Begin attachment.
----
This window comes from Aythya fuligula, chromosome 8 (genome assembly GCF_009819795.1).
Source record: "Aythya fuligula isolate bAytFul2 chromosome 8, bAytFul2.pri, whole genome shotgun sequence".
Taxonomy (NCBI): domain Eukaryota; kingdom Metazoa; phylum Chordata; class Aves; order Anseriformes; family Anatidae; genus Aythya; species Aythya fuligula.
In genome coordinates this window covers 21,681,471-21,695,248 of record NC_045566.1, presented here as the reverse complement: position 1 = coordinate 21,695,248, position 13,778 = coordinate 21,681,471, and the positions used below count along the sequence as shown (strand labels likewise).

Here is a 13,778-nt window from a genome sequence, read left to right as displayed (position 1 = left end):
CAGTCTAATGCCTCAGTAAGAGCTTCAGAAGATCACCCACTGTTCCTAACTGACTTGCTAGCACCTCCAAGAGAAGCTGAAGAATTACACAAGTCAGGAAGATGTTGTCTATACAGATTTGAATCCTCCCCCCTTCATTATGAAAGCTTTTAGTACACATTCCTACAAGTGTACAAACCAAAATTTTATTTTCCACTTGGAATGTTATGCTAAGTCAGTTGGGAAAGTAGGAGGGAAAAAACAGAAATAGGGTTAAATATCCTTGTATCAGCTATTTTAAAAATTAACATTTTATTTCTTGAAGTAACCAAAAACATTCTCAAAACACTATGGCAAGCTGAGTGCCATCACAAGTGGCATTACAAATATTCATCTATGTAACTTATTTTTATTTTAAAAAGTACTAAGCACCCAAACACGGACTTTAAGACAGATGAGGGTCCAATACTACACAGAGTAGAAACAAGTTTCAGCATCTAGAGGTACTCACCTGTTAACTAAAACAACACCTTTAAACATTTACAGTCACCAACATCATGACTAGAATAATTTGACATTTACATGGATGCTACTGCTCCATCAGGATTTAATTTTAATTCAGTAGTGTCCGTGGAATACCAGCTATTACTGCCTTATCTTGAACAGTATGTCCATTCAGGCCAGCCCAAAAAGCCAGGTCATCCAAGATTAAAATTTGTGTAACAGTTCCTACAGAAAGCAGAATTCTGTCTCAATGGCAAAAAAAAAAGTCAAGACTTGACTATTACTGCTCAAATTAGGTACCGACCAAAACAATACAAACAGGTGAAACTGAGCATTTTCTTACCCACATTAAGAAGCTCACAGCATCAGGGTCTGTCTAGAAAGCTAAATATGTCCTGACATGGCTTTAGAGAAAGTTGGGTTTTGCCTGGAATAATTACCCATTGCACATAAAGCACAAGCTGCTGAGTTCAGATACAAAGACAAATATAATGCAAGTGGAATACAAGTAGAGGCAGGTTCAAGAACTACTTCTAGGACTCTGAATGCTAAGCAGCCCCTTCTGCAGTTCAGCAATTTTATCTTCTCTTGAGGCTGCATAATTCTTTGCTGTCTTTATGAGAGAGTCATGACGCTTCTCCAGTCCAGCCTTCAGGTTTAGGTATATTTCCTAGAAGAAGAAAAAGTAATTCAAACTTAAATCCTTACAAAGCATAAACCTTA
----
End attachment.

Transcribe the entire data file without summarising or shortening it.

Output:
This window comes from Aythya fuligula, chromosome 8 (genome assembly GCF_009819795.1).
Source record: "Aythya fuligula isolate bAytFul2 chromosome 8, bAytFul2.pri, whole genome shotgun sequence".
Taxonomy (NCBI): domain Eukaryota; kingdom Metazoa; phylum Chordata; class Aves; order Anseriformes; family Anatidae; genus Aythya; species Aythya fuligula.
In genome coordinates this window covers 21,681,471-21,695,248 of record NC_045566.1, presented here as the reverse complement: position 1 = coordinate 21,695,248, position 13,778 = coordinate 21,681,471, and the positions used below count along the sequence as shown (strand labels likewise).

Here is a 13,778-nt window from a genome sequence, read left to right as displayed (position 1 = left end):
CAGTCTAATGCCTCAGTAAGAGCTTCAGAAGATCACCCACTGTTCCTAACTGACTTGCTAGCACCTCCAAGAGAAGCTGAAGAATTACACAAGTCAGGAAGATGTTGTCTATACAGATTTGAATCCTCCCCCCTTCATTATGAAAGCTTTTAGTACACATTCCTACAAGTGTACAAACCAAAATTTTATTTTCCACTTGGAATGTTATGCTAAGTCAGTTGGGAAAGTAGGAGGGAAAAAACAGAAATAGGGTTAAATATCCTTGTATCAGCTATTTTAAAAATTAACATTTTATTTCTTGAAGTAACCAAAAACATTCTCAAAACACTATGGCAAGCTGAGTGCCATCACAAGTGGCATTACAAATATTCATCTATGTAACTTATTTTTATTTTAAAAAGTACTAAGCACCCAAACACGGACTTTAAGACAGATGAGGGTCCAATACTACACAGAGTAGAAACAAGTTTCAGCATCTAGAGGTACTCACCTGTTAACTAAAACAACACCTTTAAACATTTACAGTCACCAACATCATGACTAGAATAATTTGACATTTACATGGATGCTACTGCTCCATCAGGATTTAATTTTAATTCAGTAGTGTCCGTGGAATACCAGCTATTACTGCCTTATCTTGAACAGTATGTCCATTCAGGCCAGCCCAAAAAGCCAGGTCATCCAAGATTAAAATTTGTGTAACAGTTCCTACAGAAAGCAGAATTCTGTCTCAATGGCAAAAAAAAAAGTCAAGACTTGACTATTACTGCTCAAATTAGGTACCGACCAAAACAATACAAACAGGTGAAACTGAGCATTTTCTTACCCACATTAAGAAGCTCACAGCATCAGGGTCTGTCTAGAAAGCTAAATATGTCCTGACATGGCTTTAGAGAAAGTTGGGTTTTGCCTGGAATAATTACCCATTGCACATAAAGCACAAGCTGCTGAGTTCAGATACAAAGACAAATATAATGCAAGTGGAATACAAGTAGAGGCAGGTTCAAGAACTACTTCTAGGACTCTGAATGCTAAGCAGCCCCTTCTGCAGTTCAGCAATTTTATCTTCTCTTGAGGCTGCATAATTCTTTGCTGTCTTTATGAGAGAGTCATGACGCTTCTCCAGTCCAGCCTTCAGGTTTAGGTATATTTCCTAGAAGAAGAAAAAGTAATTCAAACTTAAATCCTTACAAAGCATAAACCTTA